20 Jan 2011
There are some situations, proposes Christian Klemm, deputy director at the Kunsthaus Zürich and curator of the museum’s new cabinet exhibition, Alberto Giacometti – The Art of Seeing, in which this type of examination is exactly what is required when it comes to gaining further insight into the work of great artists.
The new show comprises around 60 pieces drawn from the collection of the Alberto Giacometti Foundation, the most important collection of works by the Swiss artist in any museum. In the foundation’s collection are around 400 sculptures, paintings and drawings, although only 15 to 20 percent of these works are on display at the Kunsthaus at any one time. Many works in the collection were donated by Giacometti himself, or by members of his family. Dr Klemm, who is also the foundation’s curator, presents cabinet exhibitions such as The Art of Seeing every year or so to enable greater public access to the collection and further understanding of Giacometti’s work.
At the heart of this show is the idea that Giacometti’s artistic practice was bound up with the act of seeing and its role in our perceptions of reality. Dr Klemm calls this “one of the main axes of [the artist’s] thinking” and points to specific examples in Giacometti’s work that show this process in action, whether that be the direction of a subject’s gaze or the choice of presenting an image front-on or in profile.
Alberto Giacometti was born in Borgonovo, Switzerland in 1901, studied in Geneva and Paris and then set up his first studio in the French capital in 1925. His work drew the attention of the surrealist movement, and for the next decade Giacometti exhibited alongside other members of the group, associating with artists such as Max Ernst and Joan Miró. The sculptures and drawings he produced during this period are concerned with symbolism, abstraction and psychology and are heavily influenced by primitive sculpture.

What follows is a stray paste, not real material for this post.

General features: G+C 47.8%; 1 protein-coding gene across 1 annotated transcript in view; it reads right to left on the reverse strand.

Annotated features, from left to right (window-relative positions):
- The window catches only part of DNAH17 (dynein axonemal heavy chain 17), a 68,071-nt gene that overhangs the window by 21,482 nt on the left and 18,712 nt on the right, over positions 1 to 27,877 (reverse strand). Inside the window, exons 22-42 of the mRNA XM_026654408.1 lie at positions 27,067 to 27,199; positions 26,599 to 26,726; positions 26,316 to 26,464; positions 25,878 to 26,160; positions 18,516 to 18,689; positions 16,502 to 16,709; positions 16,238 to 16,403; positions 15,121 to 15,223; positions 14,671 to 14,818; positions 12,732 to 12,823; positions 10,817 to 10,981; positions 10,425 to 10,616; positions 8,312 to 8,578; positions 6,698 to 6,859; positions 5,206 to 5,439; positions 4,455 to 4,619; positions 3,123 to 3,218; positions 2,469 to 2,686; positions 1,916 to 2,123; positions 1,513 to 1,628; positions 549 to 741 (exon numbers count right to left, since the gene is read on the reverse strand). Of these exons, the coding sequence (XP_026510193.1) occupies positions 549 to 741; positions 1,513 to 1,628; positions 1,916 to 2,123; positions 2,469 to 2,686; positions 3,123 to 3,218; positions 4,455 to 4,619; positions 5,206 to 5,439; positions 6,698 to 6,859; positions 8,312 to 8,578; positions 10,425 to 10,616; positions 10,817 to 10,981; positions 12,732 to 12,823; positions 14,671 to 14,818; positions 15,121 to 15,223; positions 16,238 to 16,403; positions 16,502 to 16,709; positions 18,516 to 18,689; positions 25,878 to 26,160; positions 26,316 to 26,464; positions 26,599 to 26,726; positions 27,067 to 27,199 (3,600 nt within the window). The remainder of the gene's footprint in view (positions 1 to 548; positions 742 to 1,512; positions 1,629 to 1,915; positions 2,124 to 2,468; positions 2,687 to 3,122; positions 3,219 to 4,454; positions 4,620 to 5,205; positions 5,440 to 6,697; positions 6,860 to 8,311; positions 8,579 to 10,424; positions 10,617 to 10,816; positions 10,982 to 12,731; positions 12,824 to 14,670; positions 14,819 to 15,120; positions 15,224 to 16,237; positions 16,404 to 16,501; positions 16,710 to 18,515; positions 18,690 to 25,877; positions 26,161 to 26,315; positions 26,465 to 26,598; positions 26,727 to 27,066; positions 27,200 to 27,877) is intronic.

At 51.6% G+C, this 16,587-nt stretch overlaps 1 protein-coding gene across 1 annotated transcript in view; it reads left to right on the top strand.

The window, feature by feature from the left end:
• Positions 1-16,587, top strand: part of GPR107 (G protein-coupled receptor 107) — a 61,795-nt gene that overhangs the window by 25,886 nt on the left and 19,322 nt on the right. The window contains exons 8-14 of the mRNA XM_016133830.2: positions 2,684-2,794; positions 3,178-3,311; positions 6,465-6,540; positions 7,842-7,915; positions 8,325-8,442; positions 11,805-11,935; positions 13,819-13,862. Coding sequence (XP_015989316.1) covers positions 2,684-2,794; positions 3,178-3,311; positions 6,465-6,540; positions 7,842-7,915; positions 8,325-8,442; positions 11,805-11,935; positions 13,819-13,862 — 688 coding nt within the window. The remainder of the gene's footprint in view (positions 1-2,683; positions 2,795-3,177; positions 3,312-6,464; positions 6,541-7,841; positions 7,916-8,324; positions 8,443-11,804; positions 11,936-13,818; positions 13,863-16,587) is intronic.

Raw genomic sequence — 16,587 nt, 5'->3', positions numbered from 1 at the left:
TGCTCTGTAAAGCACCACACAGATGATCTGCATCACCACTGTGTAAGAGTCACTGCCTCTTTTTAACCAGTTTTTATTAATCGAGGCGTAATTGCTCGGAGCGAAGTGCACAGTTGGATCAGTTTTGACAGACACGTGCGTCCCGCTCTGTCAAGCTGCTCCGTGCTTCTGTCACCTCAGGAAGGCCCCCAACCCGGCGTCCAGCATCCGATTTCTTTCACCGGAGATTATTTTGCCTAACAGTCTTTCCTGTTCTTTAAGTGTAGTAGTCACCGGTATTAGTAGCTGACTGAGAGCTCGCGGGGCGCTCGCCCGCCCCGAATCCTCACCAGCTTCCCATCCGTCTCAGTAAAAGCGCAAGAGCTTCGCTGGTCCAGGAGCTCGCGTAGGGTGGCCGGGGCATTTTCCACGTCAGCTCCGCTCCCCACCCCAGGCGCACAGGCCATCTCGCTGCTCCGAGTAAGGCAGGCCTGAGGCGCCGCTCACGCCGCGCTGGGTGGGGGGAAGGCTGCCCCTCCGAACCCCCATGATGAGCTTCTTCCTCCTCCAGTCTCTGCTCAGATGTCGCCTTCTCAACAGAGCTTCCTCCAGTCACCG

It was only after the war, and following a long period of experimentation, that Giacometti’s focus became the style of work that now defines his oeuvre in the modern mind. The slender, elongated and often eerie figures that characterise his mature work appear to be carved directly out of the bronze from which they are cast.
Referring to the unusual scale and form of these later sculptures, the artist commented: “I could not understand it. All my statues ended up one centimetre high. One touch more and hop! the statue vanishes.”
The Art of Seeing includes pieces from every period of Giacometti’s prolific career, but focuses on those works that are directly concerned with perception. The 1928 ‘plaque sculpture’, ‘Gazing Head’, presents an image that is simultaneously abstract and human, a face that both gazes at the viewer and away into the far distance. ‘Point to the Eye’ (above) shows a blade threatening to pierce the form of a human head directly in its eye socket, yet prevented from doing so. Both pieces evoke questions concerning the relationship between artist and subject and the status of seeing as an affirmation of being, issues that fascinated Giacometti and informed his work in myriad ways.
There is much to be gained by such an approach to Giacometti’s work, but it’s worth bearing in mind that consideration of these complex issues is just one route into the oeuvre of one of the 20th-century’s greatest, and most accessible, artists. Dr Klemm is keen to stress that when it comes to these sculptures and paintings, “you can look at Giacometti as you like, so you get also a kind of overview of his work without trying to understand too much”. When it comes to discovering the truth behind the ‘art of seeing’, it’s a matter of coming to see for yourself.
Alberto Giacometti – The Art of Seeing is at the Kunstaus, Zurich from March 11 to May 22. www.kunsthaus.ch